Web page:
All You See before Me



Matthew 6:19-24
19“Do not lay up for yourselves treasures on earth, where moth and rust destroy and where thieves break in and steal,
20but lay up for yourselves treasures in heaven, where neither moth nor rust destroys and where thieves do not break in and steal.
21For where your treasure is, there your heart will be also.
22“The eye is the lamp of the body. So, if your eye is healthy, your whole body will be full of light,
23but if your eye is bad, your whole body will be full of darkness. If then the light in you is darkness, how great is the darkness!
24“No one can serve two masters, for either he will hate the one and love the other, or he will be devoted to the one and despise the other. You cannot serve God and money.

Years ago (probably over 20) there was a commercial on TV during the holidays for a toy store. The camera pans up from a huge stack of toys to reveal a beautiful little girl who moves her hand across the pile as she lisps, “All you see before me is mine.” My daughters and I used to laugh every time it came on because she was so cute in her avarice. Jesus addresses our avarice in His Sermon on the Mount, but He doesn’t find it very cute. In fact, He warns us in the strongest terms to avoid this sin. His Words are addressed to an audience that probably would not rank high on the wealth scale so it would appear that even those who do not have much by way of material possessions can struggle with the desire for more.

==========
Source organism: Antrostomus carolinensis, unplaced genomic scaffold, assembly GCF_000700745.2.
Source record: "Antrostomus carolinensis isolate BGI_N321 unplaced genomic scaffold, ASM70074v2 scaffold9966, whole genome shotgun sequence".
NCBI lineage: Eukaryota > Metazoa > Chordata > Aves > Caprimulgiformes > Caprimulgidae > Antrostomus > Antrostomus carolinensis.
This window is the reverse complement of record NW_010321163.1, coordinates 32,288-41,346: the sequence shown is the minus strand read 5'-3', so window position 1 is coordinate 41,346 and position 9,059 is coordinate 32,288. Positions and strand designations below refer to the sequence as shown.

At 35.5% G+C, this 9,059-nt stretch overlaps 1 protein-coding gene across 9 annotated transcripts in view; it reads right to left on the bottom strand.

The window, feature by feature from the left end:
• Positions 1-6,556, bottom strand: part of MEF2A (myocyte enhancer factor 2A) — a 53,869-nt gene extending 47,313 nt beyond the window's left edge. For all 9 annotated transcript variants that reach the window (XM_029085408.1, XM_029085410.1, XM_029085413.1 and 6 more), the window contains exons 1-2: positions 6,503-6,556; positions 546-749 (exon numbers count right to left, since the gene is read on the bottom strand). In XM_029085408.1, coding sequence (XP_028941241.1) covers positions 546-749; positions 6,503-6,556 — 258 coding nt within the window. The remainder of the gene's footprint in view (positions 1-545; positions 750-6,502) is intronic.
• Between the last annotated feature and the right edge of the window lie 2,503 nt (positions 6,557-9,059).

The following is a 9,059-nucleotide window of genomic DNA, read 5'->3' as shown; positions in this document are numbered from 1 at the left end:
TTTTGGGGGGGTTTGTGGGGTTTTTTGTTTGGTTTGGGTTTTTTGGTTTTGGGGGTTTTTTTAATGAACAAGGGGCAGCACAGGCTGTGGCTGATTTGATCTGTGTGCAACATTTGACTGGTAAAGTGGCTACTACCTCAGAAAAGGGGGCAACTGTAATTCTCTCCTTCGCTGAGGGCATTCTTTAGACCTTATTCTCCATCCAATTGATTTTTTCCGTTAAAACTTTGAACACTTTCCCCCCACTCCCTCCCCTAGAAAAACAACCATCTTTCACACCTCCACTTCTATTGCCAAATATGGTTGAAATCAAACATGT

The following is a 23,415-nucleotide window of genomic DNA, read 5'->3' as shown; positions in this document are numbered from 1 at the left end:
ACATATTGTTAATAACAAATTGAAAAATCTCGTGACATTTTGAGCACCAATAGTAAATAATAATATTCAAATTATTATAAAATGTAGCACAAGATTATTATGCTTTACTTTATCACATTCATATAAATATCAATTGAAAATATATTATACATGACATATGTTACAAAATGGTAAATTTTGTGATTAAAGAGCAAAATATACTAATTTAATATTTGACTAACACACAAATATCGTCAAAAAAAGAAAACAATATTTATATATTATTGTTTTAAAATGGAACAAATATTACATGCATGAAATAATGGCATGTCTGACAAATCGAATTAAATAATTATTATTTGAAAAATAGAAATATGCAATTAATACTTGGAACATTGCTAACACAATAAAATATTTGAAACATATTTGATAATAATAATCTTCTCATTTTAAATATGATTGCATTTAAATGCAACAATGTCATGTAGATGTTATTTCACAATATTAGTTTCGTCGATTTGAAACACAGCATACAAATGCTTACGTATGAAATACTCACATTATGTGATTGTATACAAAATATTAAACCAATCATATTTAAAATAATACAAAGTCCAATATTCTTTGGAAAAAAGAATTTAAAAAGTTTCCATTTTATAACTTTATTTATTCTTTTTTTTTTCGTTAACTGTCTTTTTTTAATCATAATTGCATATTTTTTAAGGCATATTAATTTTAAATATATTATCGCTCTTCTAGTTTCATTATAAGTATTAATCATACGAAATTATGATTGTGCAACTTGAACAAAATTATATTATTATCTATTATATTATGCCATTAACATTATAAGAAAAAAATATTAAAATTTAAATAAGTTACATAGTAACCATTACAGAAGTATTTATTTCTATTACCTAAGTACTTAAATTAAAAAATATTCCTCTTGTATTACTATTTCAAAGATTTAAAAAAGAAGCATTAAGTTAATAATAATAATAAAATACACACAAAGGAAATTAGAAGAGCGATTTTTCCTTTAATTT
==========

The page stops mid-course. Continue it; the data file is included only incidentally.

In fitting with the entire teaching, we find that the sin avarice is not a matter of the actual possessions but our attitudes toward them. A famous billionaire was once asked how much money was enough. His answer was “just one more dollar than I can spend.” There’s no such thing as ‘enough’. What the problem comes down to is trust. It’s not a matter of having possessions. That is not a sin. The problem becomes spiritual when we trust more in our wealth than we do in the God who provided it. When I can easily purchase everything I want (going way beyond need) then I quickly learn how to thank myself rather than God for my material blessings. The next thing to collapse is my generosity. When I’m trusting in myself to provide for my wants it is easy to forget about sharing what I have with others. The light from my eyes grows dim as I gaze upon the needs around me. I only look inward. My eyes have become dark.

This isn’t new information. As I sat here and tried to think up something fresh to say about these Words, I realized that we don’t need more instruction about how to be generous. We already know the answer to that! But we must read these words often because we can quickly forget how to live generously. Trust in God is easily thrown out the door as we scramble to take care of ourselves. Those who need our help are pushed aside. Yes, we’ve read these words and can even explain what they mean. But are we living them? Maybe not all the time.

Comments

  1. No, we are not always living these words, even if we understand them and want to live them. Praying that your reminder will help me this week to be intentional about living them.

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